, Main St. Keene NH. The Keene Pumpkin Festival is held on a Saturday in mid-October from 10 a.m. to 9 p.m. While you're waiting to see what that many pumpkins lit at one time looks like, the entire family can spend the day downtown with special activities for the kids including a costume parade, a seed spitting and pie eating contests, live music on three stages, facepainting, craft booths, lots of food provided by area non-profits, and much more. The evening ends with a spectacular fireworks display.

16 Saturday, 10 am–5 pm. Forge-in and Blacksmith Festival at Riverfront Park, off Boulder Drive, Fitchburg. Features include an artistic blacksmith competition, Great Pumpkin Carve, artists, crafters, live music, seasonal foods and children’s activities. Watch blacksmiths create works of art. Bring your carved pumpkin, or carve one at the festival. Free admission. Visit or call 978-343-7475. 

16 Saturday,10 am–5 pm. Tully Lake Triathlon at Tully Lake Campground, Royalston. The Trustees of Reservations sponsor this full day of activities, capped off with the main event: a 17-mile paddle/run/bike triathlon. Food vendors, music, free kids fun-o-thon (ages 6-12). Visit or call 978-249-4957. 

16-17 Saturday & Sunday, 10 am –5 pm. Octoberfest at Wachusett Mountain Ski Area at 499 Mountain Rd., Princeton. Over 60 craft exhibitors, farmers’ market, chainsaw carving demo, apple pie contest kids entertainment, music and more. Call 978-464-2300 or visit Tickets $10 adults, $6 kids. 

17 Saturday, Peak into Peterborough, On Saturday October 17, at the height of the fall foliage season in New Hampshire, the town of Peterborough will be awash in bright gold and orange banners signaling the beginning of the Annual "Peak Into Peterborough" celebration. 

The name of the event is a play on words that is intended to capitalize on what should be the "Peak" of the fall foliage season. But hearing the name suggests that you give Peterborough a quick glance. Either way, the Monadnock Region is the place to be for spectacular fall foliage. Reserve today, rooms fill up early! 

Turn that quick glance into a day-long detour into the Currier and Ives corner of New Hampshire. The event is going to hit the peak of foliage right on the head. And the colors this year are going to be absolutely incredible. Gold and orange street banners will welcome visitors to "Our Town." 

20 Wednesday, 2 & 7 pm. Remembering Galileo: “Galileo’s Battle for the Heavens” at Ellis White Lecture Hall (Hammond Campus Center), 160 Pearl St., Fitchburg. Simon Callow portrays Galileo in this stirring blend of documentary and re-creation. Conversation after the film will continue exploring the center themes of the series. Post-performance talkback with Drs. Bruce Duncan and John Paul after the 7 PM screening. Free.Call 978-665-3709 or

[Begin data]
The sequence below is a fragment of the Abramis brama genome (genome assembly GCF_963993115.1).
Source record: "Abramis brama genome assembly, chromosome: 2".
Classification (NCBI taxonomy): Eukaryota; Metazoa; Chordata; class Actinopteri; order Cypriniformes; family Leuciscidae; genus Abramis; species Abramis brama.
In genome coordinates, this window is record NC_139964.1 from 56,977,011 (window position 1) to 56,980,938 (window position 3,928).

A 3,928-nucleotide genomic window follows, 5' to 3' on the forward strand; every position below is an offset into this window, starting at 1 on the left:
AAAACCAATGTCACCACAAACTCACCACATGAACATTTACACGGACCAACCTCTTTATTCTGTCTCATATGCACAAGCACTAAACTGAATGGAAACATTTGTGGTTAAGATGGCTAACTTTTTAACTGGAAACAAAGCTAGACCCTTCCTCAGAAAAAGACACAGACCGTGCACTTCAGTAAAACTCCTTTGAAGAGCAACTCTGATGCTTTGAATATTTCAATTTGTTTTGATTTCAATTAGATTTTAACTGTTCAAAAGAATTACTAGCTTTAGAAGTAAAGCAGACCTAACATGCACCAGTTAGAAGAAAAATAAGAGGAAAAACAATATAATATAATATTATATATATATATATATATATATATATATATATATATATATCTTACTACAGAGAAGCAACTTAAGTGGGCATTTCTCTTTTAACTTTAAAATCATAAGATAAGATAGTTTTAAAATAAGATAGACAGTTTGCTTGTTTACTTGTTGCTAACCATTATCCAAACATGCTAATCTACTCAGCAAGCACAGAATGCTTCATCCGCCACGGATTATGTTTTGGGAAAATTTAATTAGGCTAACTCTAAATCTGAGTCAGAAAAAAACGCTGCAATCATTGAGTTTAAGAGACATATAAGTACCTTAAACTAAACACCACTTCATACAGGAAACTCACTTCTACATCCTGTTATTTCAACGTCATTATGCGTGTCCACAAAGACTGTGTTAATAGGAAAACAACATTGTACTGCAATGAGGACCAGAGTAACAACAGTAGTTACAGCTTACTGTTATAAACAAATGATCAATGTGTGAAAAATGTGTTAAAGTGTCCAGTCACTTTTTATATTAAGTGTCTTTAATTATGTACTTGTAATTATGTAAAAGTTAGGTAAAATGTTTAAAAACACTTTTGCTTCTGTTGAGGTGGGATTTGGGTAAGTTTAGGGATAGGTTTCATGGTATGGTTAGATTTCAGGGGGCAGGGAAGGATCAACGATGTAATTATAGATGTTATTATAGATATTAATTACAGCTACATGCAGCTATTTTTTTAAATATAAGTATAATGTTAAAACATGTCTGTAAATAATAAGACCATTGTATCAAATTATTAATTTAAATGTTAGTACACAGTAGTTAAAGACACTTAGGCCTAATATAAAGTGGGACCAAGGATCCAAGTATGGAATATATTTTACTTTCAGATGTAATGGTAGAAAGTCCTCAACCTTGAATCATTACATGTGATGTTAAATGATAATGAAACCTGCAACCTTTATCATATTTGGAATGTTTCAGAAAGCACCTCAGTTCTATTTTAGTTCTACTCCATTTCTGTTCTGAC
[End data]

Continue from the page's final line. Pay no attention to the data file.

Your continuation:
23 Saturday, 9 am–2 pm. Historic Leominster Homes Tour sponsored by Pilgrim Congregational Church-UCC will include the Doyle House, Pilgrim, several other private homes built in the 1700s and an 1812-horse power house are included. Advance sale tickets are $15. Tour day price is $20. Call 978-534-5164 or 

23 Saturday, 7 pm. Wachusett Music Series at the First Church of Christ Unitarian (Bulfinch Church) 725 Main Street, Lancaster. Les Sampou performs. ‘Lonesomeville’ is the diary. It takes you through lonely hotel rooms, endless highways, and the bedrooms of hard-living lovers. $15 in advance, $18 day of show. Call 978-365-2043 or visit 

23 Saturday, 8 pm. Cherish the Ladies at Weston Auditorium, Fitchburg State College, 160 Pearl St., Fitchburg. With their virtuosi instrumental talents, beautiful vocals and stunning step dancing, this powerhouse group combines all the facets of Irish culture and puts it forth in an entertaining package. Tickets: $28/$25/$10. Call the box office, 978-665-3347. 

23-24 Saturday & Sunday, 10 am–5 pm. Celtic Fest at Wachusett Mountain Ski Area at 499 Mountain Rd., Princeton. Over 60 craft exhibitors, farmers’ market, 
chainsaw carving demo, apple pie contest kids entertainment, Irish dancers, music and more. Call 978-464-2300. Tickets $10 adults, $6 kids. 

24 Sunday, noon - 5 pm. Bluegrass and Brews at Nashoba Vallery Winery, 100 Wattaquaddoc Hill Rd., Bolton. Relax, sit back, and enjoy some bluegrass music by Southern Rail. The festival highlights the hand crafted micro-brewed beers of Nashoba brewer Thomas Knight. Winery tours available. No admission or parking fees.

27 Wednesday, 7 pm. Remembering Galileo: A Conversation with Dava Sobel at Kent Recital Hall (Conlon Music), 160 Pearl St., Fitchburg. The Remembering Galileo series concludes with a talk by Dava Sobel, author of Galileo’s Daughter, winner of the 1999 Los Angeles Times Book Prize for science and technology, a 2000 Christopher Award, and was a finalist for the 2000 Pulitzer Prize in biography. Tickets: $10 general public; $7 seniors; $3 students (at the door). Fitchburg State College, 978-665-3709 or visit 

29 Friday, 2–4 p.m. Symposium at Museum of Russian Icons, 203 Union St., Clinton. Christ Enthroned as Orthodox Image and Poetic Text: The Revolutionary Iconophilia of Vladimir Mayakovsky, with Michael Flier, the Oleksandr Potebnja Professor of Ukrainian Philology at Harvard University, and Sally (Sarah) Pratt, Professor of Slavic Languages and Literatures at the University of Southern California. Call 978-598-5000. 

30-31 Saturday & Sunday. Fall Harvest Days at Laurel Ridge Farm, 1128 Main St., Ashby. Farm and horse demonstrations, carriage rides, bring the kids to see the baby animals. Locally grown produce and meats, local glass bottled milk and more. Call 978-386-0200 or visit

Sunday, September 5, 2010

Pumpkin Cookies

Today was a perfect day; bright sun, cool temperatures, no humidity, and a touch of fall in the air. Emily came home for the weekend and baked these incredible Iced Pumpkin Cookies. She found the recipe on, one of our favorite sites. They have a very nice cake-like texture and a wonderful pumpkin flavor. She did change the glaze a bit: instead of vanilla extract she used maple extract. The guests ate them almost as fast as she served them!

Iced Pumpkin Cookies

2 1/2 cups flour
1 tsp. baking powder
1 tsp. baking soda
2 tsp. ground cinnamon
1/2 tsp. ground nutmeg
1/2 tsp. ground cloves
1/2 tsp. salt
1/2 cup butter, softened
1 1/2 cups sugar
1 cup canned pumpkin puree
1 egg
1 tsp. vanilla extract

For the Icing
2 cups confectioner's sugar
3 Tb. milk
1 Tb. melted butter
1 tsp. vanilla (or maple) extract

1. Preheat oven to 350 degrees. Combine flour, baking powder, baking soda, cinnamon, nutmeg, ground cloves, and salt. Set aside.

2. In a medium bowl, cream together the 1/2 cup butter and sugar. Add pumpkin, egg, and 1 tsp. vanilla to butter mixture, and beat until creamy. Mix in dry ingredients. Drop on cookie sheet by tablespoonfuls; flatten slightly.

3. Bake for 15-20 min. in preheated oven. Cool cookies, then drizzle glaze over top.

4. To make glaze: Combine all glaze ingredients. Add milk as needed to achieve drizzling consistency.